U.S. Ambassador Chris Stevens and three of his staff members were killed in Benghazi, Libya on Tuesday. According to the Associated Press, Stevens and embassy employees were trying to evacuate staff from the consulate in the face of an attack by an angry mob shooting machine-guns and rocket-propelled grenades.
The violence began in protest over a film that was perceived as denigrating Islam’s Prophet Muhammad. The movie was made by a man claiming to be an Israeli-American filmmaker using the pseudonym Sam Bacile, whom a representative says is now in hiding. It is being promoted by the incendiary anti-Muslim pastor, Terry Jones of Florida as well as the group Courageous Christians United, who run several anti-Islamic websites.
Stevens and other officials were reportedly moved to a safer building but, according to a Libyan Minister of the Interior, Wanis al-Sharef, the Libyan security team seems to have signaled where the Americans were to the mob. The building was then set on fire. Details are still emerging about the deaths, but the ambassador was taken to the Benghazi Medical Center. A doctor there said he died of ‘severe asphyxia’, or suffocation, apparently from smoke inhalation that caused bleeding of the stomach. He was the first U.S. ambassador to be killed in the line of duty since 1979.
In a written statement, later affirmed as he spoke from the Rose Garden, President Obama said:
“I strongly condemn the outrageous attack on our diplomatic facility in Benghazi, which took the lives of four Americans, including Ambassador Chris Stevens. Right now, the American people have the families of those we lost in our thoughts and prayers. They exemplified America’s commitment to freedom, justice, and partnership with nations and people around the globe, and stand in stark contrast to those who callously took their lives.
“I have directed my Administration to provide all necessary resources to support the security of our personnel in Libya, and to increase security at our diplomatic posts around the globe. While the United States rejects efforts to denigrate the religious beliefs of others, we must all unequivocally oppose the kind of senseless violence that took the lives of these public servants.”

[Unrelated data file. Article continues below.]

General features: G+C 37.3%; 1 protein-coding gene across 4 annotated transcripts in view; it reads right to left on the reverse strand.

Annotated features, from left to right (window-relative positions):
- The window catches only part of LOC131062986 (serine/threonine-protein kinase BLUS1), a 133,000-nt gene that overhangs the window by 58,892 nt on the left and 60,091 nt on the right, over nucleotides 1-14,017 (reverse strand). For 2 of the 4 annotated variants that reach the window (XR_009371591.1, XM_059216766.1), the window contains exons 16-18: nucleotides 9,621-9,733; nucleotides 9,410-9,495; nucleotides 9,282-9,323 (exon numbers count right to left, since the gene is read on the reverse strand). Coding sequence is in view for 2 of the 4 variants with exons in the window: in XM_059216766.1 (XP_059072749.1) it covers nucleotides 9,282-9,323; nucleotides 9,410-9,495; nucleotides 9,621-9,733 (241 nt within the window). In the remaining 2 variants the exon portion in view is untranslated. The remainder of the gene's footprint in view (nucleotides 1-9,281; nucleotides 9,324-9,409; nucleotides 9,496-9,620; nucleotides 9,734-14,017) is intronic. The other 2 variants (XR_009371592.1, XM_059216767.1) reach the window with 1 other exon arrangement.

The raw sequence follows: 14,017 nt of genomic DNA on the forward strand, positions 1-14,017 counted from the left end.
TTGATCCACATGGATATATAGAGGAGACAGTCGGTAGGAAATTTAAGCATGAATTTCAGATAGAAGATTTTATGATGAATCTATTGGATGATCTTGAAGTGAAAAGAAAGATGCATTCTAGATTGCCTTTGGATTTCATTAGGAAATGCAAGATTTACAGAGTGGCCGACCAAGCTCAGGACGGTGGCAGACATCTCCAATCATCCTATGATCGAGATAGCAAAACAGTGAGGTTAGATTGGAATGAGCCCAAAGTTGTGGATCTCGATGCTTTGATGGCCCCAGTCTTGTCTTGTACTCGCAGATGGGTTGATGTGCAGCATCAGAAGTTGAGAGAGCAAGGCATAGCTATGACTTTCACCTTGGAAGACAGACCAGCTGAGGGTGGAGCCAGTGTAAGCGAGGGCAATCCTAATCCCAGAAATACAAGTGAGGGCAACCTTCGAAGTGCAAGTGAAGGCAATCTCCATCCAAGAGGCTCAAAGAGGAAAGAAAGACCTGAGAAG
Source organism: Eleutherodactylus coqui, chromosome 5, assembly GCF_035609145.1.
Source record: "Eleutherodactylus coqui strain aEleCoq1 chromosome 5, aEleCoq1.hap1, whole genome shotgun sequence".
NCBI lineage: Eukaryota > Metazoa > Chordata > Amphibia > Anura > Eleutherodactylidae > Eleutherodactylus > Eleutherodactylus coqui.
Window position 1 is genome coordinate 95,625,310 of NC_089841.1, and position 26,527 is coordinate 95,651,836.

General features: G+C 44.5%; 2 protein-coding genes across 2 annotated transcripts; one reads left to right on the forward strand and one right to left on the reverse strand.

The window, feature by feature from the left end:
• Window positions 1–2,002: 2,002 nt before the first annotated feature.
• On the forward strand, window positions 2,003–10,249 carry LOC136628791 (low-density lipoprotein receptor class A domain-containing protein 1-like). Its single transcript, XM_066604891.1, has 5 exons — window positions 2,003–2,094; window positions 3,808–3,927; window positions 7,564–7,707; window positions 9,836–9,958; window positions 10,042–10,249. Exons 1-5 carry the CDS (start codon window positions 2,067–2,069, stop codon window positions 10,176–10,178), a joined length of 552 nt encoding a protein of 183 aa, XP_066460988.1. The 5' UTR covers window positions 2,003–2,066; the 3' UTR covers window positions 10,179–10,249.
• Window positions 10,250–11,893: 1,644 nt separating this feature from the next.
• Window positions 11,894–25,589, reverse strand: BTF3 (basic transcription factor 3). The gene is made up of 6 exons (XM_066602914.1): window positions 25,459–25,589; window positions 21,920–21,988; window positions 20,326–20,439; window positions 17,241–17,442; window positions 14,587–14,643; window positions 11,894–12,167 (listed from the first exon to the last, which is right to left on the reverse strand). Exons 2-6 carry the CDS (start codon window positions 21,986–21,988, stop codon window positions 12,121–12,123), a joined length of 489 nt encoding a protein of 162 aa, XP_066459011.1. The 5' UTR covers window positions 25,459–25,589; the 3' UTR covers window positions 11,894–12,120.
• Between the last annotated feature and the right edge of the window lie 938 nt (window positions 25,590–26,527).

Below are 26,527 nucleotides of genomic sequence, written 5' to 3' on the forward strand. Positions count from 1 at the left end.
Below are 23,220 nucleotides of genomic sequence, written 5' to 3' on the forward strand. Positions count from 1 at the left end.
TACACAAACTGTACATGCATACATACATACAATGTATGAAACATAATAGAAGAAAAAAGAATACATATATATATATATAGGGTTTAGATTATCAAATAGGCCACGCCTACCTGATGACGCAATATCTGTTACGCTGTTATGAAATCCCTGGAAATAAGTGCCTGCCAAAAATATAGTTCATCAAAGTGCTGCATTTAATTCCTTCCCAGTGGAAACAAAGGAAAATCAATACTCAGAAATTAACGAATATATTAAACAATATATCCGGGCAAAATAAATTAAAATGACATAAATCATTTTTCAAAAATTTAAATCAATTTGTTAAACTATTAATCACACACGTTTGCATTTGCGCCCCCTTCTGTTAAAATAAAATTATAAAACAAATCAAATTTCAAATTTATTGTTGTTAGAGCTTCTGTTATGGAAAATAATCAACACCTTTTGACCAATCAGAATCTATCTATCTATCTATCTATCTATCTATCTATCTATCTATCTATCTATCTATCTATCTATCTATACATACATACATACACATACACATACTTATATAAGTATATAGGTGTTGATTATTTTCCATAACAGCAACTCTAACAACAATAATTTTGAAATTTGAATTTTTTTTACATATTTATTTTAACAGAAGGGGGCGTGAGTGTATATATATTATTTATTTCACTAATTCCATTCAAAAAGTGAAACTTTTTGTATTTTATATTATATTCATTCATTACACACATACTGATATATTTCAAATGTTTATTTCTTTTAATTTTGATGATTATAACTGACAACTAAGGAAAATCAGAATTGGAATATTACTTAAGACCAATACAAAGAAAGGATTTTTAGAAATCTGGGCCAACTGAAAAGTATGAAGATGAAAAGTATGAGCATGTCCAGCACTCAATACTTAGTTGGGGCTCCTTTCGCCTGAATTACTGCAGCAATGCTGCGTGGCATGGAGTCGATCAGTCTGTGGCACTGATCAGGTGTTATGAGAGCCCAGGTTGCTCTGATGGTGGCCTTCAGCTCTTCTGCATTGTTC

He further praised Ambassador Stevens’ service as a career diplomat and his courage in working for freedom. As he spoke from the Rose Garden, he affirmed the government’s commitment to working with the Libyan government to bring to justice those responsible for the deaths.
Immediately, Mitt Romney seemed to politicize the crisis in comments that have been roundly condemned across the political spectrum. In response to an early statement from the U.S. embassy in Cairo that criticized religious intolerance, made before the deaths were reported, Romney said, “It’s disgraceful that the Obama administration’s first response was not to condemn attacks on our diplomatic missions, but to sympathize with those who waged the attacks.”
Even on Fox News, Peggy Noonan said, “I don’t feel that Mr. Romney has been doing himself any favors in the past few hours,” she said. “Sometimes when really bad things happen, when hot things happen, cool words or no words is the way to go.” According to the Huffington Post, conservative blogger Erick Ericson warned Romney to be “cautious.” NBC’s Chuck Todd, called Romney’s words “irresponsible” and a “bad mistake” while National Journal’s Ron Fournier said the statement was “ham-handed” and “inaccurate.”
Nevertheless, Romney spent Wednesday ramping up his criticism of Obama at a time when the nation tries to absorb and mourn its loss.